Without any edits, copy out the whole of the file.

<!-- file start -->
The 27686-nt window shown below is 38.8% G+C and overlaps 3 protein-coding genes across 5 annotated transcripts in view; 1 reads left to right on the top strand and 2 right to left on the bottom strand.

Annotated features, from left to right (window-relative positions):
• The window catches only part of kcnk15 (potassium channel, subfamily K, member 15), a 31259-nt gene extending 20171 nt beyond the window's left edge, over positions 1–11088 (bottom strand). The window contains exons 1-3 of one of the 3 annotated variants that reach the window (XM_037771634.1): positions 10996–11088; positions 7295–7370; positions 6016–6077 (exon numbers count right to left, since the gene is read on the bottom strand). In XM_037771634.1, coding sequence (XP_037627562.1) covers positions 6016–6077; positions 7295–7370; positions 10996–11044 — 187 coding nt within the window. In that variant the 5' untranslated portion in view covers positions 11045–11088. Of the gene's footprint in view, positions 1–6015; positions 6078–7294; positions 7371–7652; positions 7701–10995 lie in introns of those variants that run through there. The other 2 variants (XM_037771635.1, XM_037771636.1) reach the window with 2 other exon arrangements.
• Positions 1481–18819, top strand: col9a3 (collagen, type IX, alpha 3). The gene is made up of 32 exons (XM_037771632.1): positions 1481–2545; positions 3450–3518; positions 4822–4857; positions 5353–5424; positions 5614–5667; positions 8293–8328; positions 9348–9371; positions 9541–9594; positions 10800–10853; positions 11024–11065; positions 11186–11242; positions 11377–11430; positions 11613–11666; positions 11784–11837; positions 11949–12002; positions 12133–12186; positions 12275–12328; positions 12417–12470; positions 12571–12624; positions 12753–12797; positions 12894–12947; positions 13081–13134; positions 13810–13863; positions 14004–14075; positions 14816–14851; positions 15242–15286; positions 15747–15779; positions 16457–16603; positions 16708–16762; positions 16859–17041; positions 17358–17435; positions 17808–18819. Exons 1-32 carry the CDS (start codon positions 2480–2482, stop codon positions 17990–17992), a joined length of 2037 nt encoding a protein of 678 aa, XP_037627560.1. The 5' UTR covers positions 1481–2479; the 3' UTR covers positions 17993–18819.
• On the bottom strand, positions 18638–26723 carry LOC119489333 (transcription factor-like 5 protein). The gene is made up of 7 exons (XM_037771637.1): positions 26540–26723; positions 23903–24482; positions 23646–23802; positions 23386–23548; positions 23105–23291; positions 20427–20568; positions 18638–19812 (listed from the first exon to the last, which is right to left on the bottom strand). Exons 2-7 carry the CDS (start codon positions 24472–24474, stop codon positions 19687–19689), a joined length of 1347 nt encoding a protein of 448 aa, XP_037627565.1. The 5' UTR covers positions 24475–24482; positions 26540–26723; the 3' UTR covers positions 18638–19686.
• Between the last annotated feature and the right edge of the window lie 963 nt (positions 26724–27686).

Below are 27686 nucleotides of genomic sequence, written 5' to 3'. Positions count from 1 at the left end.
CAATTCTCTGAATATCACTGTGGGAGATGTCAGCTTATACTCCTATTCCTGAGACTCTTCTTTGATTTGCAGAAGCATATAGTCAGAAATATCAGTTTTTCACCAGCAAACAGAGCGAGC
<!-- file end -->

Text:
The 27686-nt window shown below is 38.8% G+C and overlaps 3 protein-coding genes across 5 annotated transcripts in view; 1 reads left to right on the top strand and 2 right to left on the bottom strand.

Annotated features, from left to right (window-relative positions):
• The window catches only part of kcnk15 (potassium channel, subfamily K, member 15), a 31259-nt gene extending 20171 nt beyond the window's left edge, over positions 1–11088 (bottom strand). The window contains exons 1-3 of one of the 3 annotated variants that reach the window (XM_037771634.1): positions 10996–11088; positions 7295–7370; positions 6016–6077 (exon numbers count right to left, since the gene is read on the bottom strand). In XM_037771634.1, coding sequence (XP_037627562.1) covers positions 6016–6077; positions 7295–7370; positions 10996–11044 — 187 coding nt within the window. In that variant the 5' untranslated portion in view covers positions 11045–11088. Of the gene's footprint in view, positions 1–6015; positions 6078–7294; positions 7371–7652; positions 7701–10995 lie in introns of those variants that run through there. The other 2 variants (XM_037771635.1, XM_037771636.1) reach the window with 2 other exon arrangements.
• Positions 1481–18819, top strand: col9a3 (collagen, type IX, alpha 3). The gene is made up of 32 exons (XM_037771632.1): positions 1481–2545; positions 3450–3518; positions 4822–4857; positions 5353–5424; positions 5614–5667; positions 8293–8328; positions 9348–9371; positions 9541–9594; positions 10800–10853; positions 11024–11065; positions 11186–11242; positions 11377–11430; positions 11613–11666; positions 11784–11837; positions 11949–12002; positions 12133–12186; positions 12275–12328; positions 12417–12470; positions 12571–12624; positions 12753–12797; positions 12894–12947; positions 13081–13134; positions 13810–13863; positions 14004–14075; positions 14816–14851; positions 15242–15286; positions 15747–15779; positions 16457–16603; positions 16708–16762; positions 16859–17041; positions 17358–17435; positions 17808–18819. Exons 1-32 carry the CDS (start codon positions 2480–2482, stop codon positions 17990–17992), a joined length of 2037 nt encoding a protein of 678 aa, XP_037627560.1. The 5' UTR covers positions 1481–2479; the 3' UTR covers positions 17993–18819.
• On the bottom strand, positions 18638–26723 carry LOC119489333 (transcription factor-like 5 protein). The gene is made up of 7 exons (XM_037771637.1): positions 26540–26723; positions 23903–24482; positions 23646–23802; positions 23386–23548; positions 23105–23291; positions 20427–20568; positions 18638–19812 (listed from the first exon to the last, which is right to left on the bottom strand). Exons 2-7 carry the CDS (start codon positions 24472–24474, stop codon positions 19687–19689), a joined length of 1347 nt encoding a protein of 448 aa, XP_037627565.1. The 5' UTR covers positions 24475–24482; positions 26540–26723; the 3' UTR covers positions 18638–19686.
• Between the last annotated feature and the right edge of the window lie 963 nt (positions 26724–27686).

Below are 27686 nucleotides of genomic sequence, written 5' to 3'. Positions count from 1 at the left end.
CAATTCTCTGAATATCACTGTGGGAGATGTCAGCTTATACTCCTATTCCTGAGACTCTTCTTTGATTTGCAGAAGCATATAGTCAGAAATATCAGTTTTTCACCAGCAAACAGAGCGAGC